Segun Awofadeji in Bauchi and Kuni Tyessi in Abuja
A humanitarian intervention focused on providing integrated food, nutrition, sanitation and protection services in Nigeria’s north-east region would empower over 300,000 mothers and caregivers.
The intervention, funded by the Foreign, Commonwealth and Development Office (FCDO) of the UK Government, the Multi-sectoral Integrated Nutrition Action (MINA) project was being implemented by UNICEF and other partners in 24 Local Government Areas of Borno and Yobe states till March 2025.
The intervention aims to enhance dietary practices, home-based malnutrition screening skills, provision of high impact lifesaving nutrition interventions (such as early identification and referral of acute malnutrition cases for treatment), and micronutrients supplementation to prevent infections among children.
The interventions were aimed at improving the survival of children affected by conflict.
With approximately one in four children aged 12-23 months not vaccinated, the north-east region has one of the highest numbers of unvaccinated children in Nigeria, according to the Multiple Indicator Cluster Survey and National Immunisation Coverage Survey (MICS-NICS 2021).
Data from the Water, Sanitation and Hygiene: National Outcome Routine Mapping (WASH NORM 2021) showed that four per cent of the population in Borno and two per cent in Yobe have access to safely managed drinking water.
Up to 1.1 million people across the region still practice open defecation, a risk factor for malnutrition and stunting in children.
The project leverages a bouquet of essential services and community structures to provide integrated essential services to children, including birth registration and immunisation services, nutrition counselling, cash transfer support, establishment of vegetable gardens, market-based sanitation and hygiene interventions, mothers’ groups, nutrition mobilisers and WASH Committees.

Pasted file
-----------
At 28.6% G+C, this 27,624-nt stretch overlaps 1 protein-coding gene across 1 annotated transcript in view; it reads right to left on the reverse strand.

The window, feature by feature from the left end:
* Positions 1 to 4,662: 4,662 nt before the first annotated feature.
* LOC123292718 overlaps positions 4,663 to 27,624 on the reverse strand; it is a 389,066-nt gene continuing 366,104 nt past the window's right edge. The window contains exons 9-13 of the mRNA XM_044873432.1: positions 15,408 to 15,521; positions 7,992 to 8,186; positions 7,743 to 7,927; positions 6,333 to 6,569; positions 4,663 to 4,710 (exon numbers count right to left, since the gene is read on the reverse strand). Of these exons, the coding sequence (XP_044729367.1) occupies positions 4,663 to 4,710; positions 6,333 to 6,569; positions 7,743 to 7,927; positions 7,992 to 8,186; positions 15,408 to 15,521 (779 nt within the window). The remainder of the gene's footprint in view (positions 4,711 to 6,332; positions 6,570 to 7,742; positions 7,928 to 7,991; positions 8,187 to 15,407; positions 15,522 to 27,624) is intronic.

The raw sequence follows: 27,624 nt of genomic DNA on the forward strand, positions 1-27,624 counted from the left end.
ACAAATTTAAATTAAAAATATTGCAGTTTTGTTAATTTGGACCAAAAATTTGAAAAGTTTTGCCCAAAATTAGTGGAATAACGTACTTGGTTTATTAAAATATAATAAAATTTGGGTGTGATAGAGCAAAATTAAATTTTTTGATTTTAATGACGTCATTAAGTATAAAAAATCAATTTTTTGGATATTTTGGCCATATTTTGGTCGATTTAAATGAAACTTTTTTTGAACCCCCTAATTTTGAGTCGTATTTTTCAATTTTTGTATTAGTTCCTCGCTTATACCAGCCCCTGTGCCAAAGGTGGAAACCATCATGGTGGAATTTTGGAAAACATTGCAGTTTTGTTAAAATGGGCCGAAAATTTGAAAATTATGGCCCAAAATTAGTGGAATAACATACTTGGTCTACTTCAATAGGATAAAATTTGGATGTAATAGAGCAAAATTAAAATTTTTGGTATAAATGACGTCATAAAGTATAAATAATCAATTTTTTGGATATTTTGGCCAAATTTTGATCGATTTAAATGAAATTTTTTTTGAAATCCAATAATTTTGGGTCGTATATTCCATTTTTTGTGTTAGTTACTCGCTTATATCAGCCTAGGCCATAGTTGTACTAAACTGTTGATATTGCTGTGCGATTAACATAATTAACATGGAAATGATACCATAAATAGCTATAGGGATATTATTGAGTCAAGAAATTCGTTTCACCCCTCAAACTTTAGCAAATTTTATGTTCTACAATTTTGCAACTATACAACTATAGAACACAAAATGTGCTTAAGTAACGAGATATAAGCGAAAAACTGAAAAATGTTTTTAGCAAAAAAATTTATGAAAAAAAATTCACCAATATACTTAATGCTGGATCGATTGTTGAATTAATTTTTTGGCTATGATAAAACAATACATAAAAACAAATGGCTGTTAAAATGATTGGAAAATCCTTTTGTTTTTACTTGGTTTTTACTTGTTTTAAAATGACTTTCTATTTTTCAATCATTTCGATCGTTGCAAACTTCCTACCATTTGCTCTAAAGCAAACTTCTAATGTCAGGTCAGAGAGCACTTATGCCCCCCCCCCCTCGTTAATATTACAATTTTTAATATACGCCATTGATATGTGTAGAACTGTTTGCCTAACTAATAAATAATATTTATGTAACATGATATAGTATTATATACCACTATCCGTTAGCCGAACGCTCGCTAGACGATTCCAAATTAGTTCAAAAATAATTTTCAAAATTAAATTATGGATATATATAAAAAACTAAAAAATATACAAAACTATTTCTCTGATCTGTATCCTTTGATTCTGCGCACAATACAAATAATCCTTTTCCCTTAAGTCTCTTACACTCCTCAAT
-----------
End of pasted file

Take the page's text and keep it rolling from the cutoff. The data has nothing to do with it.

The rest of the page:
Critically, the highly successful mother-led Mid-Upper Arm Circumference programme was being expanded while roving midwives would be deployed to hard-to-reach areas to improve the nutrition status and overall wellbeing of the most disadvantaged children.
“The first 1000 days of life of a child is an unmatched window of opportunity. UNICEF is grateful for the support of the FCDO to invest early in the lives of some of the most vulnerable children in the world,’’ said Cristian Munduate, UNICEF Representative in Nigeria.
“It is heartwarming that through the capacity building and empowerment approach of this project, thousands of children will benefit from this intervention in the long term,’’ said Cristian Munduate.
“It is heartwarming that through the capacity building and empowerment approach of this project, thousands of children will benefit from this intervention in the long term,’’ said Cristian Munduate as contained in a statement jointly released by Geoffrey Njoku, UNICEF Nigeria and Folashade Adebayo, Communication Officer, UNICEF Nigeria. END